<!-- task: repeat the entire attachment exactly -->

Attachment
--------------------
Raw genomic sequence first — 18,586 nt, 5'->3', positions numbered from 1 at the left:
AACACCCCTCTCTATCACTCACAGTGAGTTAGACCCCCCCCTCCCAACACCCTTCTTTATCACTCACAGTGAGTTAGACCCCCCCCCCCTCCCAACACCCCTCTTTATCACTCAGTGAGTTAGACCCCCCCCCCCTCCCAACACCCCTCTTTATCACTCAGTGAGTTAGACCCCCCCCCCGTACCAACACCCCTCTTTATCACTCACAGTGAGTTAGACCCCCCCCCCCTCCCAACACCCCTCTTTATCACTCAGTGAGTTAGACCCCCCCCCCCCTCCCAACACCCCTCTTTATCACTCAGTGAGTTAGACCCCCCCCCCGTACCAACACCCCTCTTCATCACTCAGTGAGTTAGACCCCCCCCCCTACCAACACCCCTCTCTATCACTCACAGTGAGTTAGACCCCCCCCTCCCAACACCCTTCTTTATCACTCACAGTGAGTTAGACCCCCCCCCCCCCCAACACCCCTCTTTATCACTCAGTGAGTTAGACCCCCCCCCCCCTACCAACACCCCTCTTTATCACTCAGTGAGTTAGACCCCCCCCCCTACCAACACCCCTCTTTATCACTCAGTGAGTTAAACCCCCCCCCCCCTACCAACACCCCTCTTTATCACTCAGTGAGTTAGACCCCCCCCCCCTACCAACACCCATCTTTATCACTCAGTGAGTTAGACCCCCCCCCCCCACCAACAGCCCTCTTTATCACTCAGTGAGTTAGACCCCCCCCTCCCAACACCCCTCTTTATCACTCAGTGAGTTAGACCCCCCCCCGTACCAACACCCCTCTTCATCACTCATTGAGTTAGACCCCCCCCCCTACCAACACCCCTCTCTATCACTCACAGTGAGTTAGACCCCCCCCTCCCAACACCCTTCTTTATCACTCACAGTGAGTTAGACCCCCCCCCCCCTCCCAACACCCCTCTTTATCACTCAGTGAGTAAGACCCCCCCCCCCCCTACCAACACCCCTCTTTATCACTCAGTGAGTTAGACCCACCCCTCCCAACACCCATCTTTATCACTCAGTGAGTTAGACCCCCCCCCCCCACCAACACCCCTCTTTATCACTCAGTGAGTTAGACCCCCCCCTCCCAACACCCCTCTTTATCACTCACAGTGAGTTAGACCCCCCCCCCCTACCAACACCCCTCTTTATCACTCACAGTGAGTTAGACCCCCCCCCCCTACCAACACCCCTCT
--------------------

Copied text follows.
Raw genomic sequence first — 18,586 nt, 5'->3', positions numbered from 1 at the left:
AACACCCCTCTCTATCACTCACAGTGAGTTAGACCCCCCCCTCCCAACACCCTTCTTTATCACTCACAGTGAGTTAGACCCCCCCCCCCTCCCAACACCCCTCTTTATCACTCAGTGAGTTAGACCCCCCCCCCCTCCCAACACCCCTCTTTATCACTCAGTGAGTTAGACCCCCCCCCCGTACCAACACCCCTCTTTATCACTCACAGTGAGTTAGACCCCCCCCCCCTCCCAACACCCCTCTTTATCACTCAGTGAGTTAGACCCCCCCCCCCCTCCCAACACCCCTCTTTATCACTCAGTGAGTTAGACCCCCCCCCCGTACCAACACCCCTCTTCATCACTCAGTGAGTTAGACCCCCCCCCCTACCAACACCCCTCTCTATCACTCACAGTGAGTTAGACCCCCCCCTCCCAACACCCTTCTTTATCACTCACAGTGAGTTAGACCCCCCCCCCCCCCAACACCCCTCTTTATCACTCAGTGAGTTAGACCCCCCCCCCCCTACCAACACCCCTCTTTATCACTCAGTGAGTTAGACCCCCCCCCCTACCAACACCCCTCTTTATCACTCAGTGAGTTAAACCCCCCCCCCCCTACCAACACCCCTCTTTATCACTCAGTGAGTTAGACCCCCCCCCCCTACCAACACCCATCTTTATCACTCAGTGAGTTAGACCCCCCCCCCCCACCAACAGCCCTCTTTATCACTCAGTGAGTTAGACCCCCCCCTCCCAACACCCCTCTTTATCACTCAGTGAGTTAGACCCCCCCCCGTACCAACACCCCTCTTCATCACTCATTGAGTTAGACCCCCCCCCCTACCAACACCCCTCTCTATCACTCACAGTGAGTTAGACCCCCCCCTCCCAACACCCTTCTTTATCACTCACAGTGAGTTAGACCCCCCCCCCCCTCCCAACACCCCTCTTTATCACTCAGTGAGTAAGACCCCCCCCCCCCCTACCAACACCCCTCTTTATCACTCAGTGAGTTAGACCCACCCCTCCCAACACCCATCTTTATCACTCAGTGAGTTAGACCCCCCCCCCCCACCAACACCCCTCTTTATCACTCAGTGAGTTAGACCCCCCCCTCCCAACACCCCTCTTTATCACTCACAGTGAGTTAGACCCCCCCCCCCTACCAACACCCCTCTTTATCACTCACAGTGAGTTAGACCCCCCCCCCCTACCAACACCCCTCT